The unfairness of the institutional arrangements surrounding the Barnett formula is an issue that the devolved administrations fairly regularly raise. Most recently, they did so at their trilateral meeting in Belfast (there’s a news report from the Scotsman here and the Scottish Government’s news release here). Over the last couple of years, the classic example has tended to be funding for the 2012 London Olympics. It’s one of few financial issues where the three devolved governments speak with one voice, and where their interests are the same.
The devolved governments say that they have been unfairly deprived of Barnett consequentials they should get from spending on the 2012 London Olympics, most of which relates to regeneration projects in east London. They argue, rightly, that if this spending were on any other regeneration project in England, they would get those consequentials. In Scotland’s case, the figure being used is £165 million, which implies a total ‘lost consequential’ of about £330 million for all three devolved governments (£104 million for Wales and £61 million for Northern Ireland). Figures cited by Plaid Cymru and Northern Ireland finance officials in evidence to the Lord Barnett Formula Select Committee were rather higher – Plaid claimed a loss to Wales alone of £330 million (taking into account the effect of the Olympics on distributions from the National Lottery as well as the missing Barnett consequential), while Northern Ireland quantified the loss to the Executive’s budget there as over £100 million. The Treasury’s classification of this spending as ‘UK’ rather than ‘English’ had the effect of depriving them of this money. It has become both a cause célèbre, and a rod which the devolved governments use to beat the back of UK Government. It’s not just a ‘nationalist’ argument, either – I know that the views of devolved Labour politicians were profoundly affected by how the Treasury behaved in this case, and so they have sought a more disciplined approach to how funding is allocated. The story of how this actually came about doesn’t appear to be widely known, though, and so I’ll tell the story as I’ve pieced it together.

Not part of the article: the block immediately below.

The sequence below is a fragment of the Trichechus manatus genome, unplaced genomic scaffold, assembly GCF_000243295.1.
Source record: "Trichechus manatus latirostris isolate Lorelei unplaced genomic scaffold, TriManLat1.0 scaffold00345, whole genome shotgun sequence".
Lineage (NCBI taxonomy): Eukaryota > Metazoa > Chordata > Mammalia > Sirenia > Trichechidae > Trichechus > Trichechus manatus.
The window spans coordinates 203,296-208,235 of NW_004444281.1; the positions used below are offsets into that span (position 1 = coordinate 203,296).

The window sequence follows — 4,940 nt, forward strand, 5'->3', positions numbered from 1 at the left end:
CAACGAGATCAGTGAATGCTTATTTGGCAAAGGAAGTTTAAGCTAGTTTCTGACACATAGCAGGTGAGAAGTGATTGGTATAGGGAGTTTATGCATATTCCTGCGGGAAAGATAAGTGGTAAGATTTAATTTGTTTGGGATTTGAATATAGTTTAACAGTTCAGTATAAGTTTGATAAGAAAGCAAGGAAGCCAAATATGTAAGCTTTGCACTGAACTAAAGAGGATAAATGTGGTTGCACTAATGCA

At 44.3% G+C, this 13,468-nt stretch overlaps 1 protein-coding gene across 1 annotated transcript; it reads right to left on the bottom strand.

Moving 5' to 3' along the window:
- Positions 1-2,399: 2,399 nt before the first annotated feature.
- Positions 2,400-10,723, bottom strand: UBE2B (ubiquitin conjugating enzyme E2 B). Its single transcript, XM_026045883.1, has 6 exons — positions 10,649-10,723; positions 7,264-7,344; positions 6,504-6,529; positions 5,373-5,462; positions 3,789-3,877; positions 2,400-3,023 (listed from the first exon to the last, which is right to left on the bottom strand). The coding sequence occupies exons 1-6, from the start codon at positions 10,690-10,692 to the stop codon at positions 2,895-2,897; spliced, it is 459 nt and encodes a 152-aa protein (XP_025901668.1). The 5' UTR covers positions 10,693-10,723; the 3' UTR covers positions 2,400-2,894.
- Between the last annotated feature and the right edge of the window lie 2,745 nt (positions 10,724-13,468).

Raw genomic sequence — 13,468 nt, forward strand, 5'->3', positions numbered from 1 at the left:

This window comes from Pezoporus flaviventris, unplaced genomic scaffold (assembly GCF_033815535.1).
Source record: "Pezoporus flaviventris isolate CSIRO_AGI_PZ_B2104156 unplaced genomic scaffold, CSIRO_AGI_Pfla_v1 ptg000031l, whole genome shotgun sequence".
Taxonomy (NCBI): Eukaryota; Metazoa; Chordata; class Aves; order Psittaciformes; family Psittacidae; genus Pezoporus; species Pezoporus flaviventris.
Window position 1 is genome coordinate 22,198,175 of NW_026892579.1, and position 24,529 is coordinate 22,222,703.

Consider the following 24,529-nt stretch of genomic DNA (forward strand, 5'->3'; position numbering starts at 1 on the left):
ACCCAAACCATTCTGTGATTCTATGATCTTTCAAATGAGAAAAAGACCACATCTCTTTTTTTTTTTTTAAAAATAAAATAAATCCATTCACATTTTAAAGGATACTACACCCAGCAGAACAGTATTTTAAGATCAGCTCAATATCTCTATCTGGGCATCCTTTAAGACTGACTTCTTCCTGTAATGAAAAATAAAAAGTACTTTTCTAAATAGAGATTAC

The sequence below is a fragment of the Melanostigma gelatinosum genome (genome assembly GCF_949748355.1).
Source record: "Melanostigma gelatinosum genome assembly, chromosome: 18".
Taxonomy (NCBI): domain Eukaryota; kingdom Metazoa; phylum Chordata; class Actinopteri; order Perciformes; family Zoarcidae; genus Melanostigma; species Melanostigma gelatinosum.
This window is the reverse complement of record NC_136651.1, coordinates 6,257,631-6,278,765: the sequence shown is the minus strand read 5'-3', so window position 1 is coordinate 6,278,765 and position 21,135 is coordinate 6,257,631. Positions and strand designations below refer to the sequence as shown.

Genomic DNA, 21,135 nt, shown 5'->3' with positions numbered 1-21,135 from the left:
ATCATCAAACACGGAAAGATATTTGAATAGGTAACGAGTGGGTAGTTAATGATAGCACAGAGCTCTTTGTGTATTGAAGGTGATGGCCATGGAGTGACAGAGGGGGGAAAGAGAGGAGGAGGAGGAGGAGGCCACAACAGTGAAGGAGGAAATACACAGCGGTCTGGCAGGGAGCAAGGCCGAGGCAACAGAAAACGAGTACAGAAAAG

First, it’s worth a reminder about the practical effect of the Barnett formula. Changes in spending for England trigger consequential payments to the devolved governments, of around 15 per cent if a programme is entirely a ‘comparable’ one. While a spending department may not notice it, from a Treasury point of view this means adding in 15 per cent to the ‘English’ cost of extra health, education or environment spending, to cover the cost of the Barnett consequentials as well. It’s a bit like an auction where bids may be denominated in guineas as well as pounds.